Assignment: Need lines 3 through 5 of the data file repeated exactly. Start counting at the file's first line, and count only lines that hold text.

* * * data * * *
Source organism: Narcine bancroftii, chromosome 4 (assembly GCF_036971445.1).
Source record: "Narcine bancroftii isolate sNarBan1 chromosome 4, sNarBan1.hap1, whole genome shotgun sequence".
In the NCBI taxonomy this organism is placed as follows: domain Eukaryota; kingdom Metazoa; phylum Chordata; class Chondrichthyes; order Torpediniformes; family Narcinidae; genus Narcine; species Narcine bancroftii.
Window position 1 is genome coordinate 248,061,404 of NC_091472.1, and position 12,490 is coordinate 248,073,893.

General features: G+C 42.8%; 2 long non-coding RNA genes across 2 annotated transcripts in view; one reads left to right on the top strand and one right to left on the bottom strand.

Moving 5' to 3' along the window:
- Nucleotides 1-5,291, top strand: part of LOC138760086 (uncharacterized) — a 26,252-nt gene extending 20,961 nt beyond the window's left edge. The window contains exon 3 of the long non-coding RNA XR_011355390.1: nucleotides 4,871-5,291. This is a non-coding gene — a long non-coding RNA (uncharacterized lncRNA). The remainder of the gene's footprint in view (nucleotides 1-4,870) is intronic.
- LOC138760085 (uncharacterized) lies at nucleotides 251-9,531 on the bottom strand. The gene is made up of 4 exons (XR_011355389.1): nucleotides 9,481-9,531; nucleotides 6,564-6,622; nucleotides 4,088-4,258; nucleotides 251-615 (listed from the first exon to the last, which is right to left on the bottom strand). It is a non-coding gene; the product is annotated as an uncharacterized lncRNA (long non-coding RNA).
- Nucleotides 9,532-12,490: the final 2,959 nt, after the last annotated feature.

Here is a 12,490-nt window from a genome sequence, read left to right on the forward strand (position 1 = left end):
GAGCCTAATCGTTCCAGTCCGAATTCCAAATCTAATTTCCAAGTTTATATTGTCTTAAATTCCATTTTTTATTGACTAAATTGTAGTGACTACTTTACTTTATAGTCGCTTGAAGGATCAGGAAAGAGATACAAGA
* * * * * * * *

In the NCBI taxonomy this organism is placed as follows: domain Eukaryota; kingdom Metazoa; phylum Chordata; class Chondrichthyes; order Torpediniformes; family Narcinidae; genus Narcine; species Narcine bancroftii.
Window position 1 is genome coordinate 248,061,404 of NC_091472.1, and position 12,490 is coordinate 248,073,893.

General features: G+C 42.8%; 2 long non-coding RNA genes across 2 annotated transcripts in view; one reads left to right on the top strand and one right to left on the bottom strand.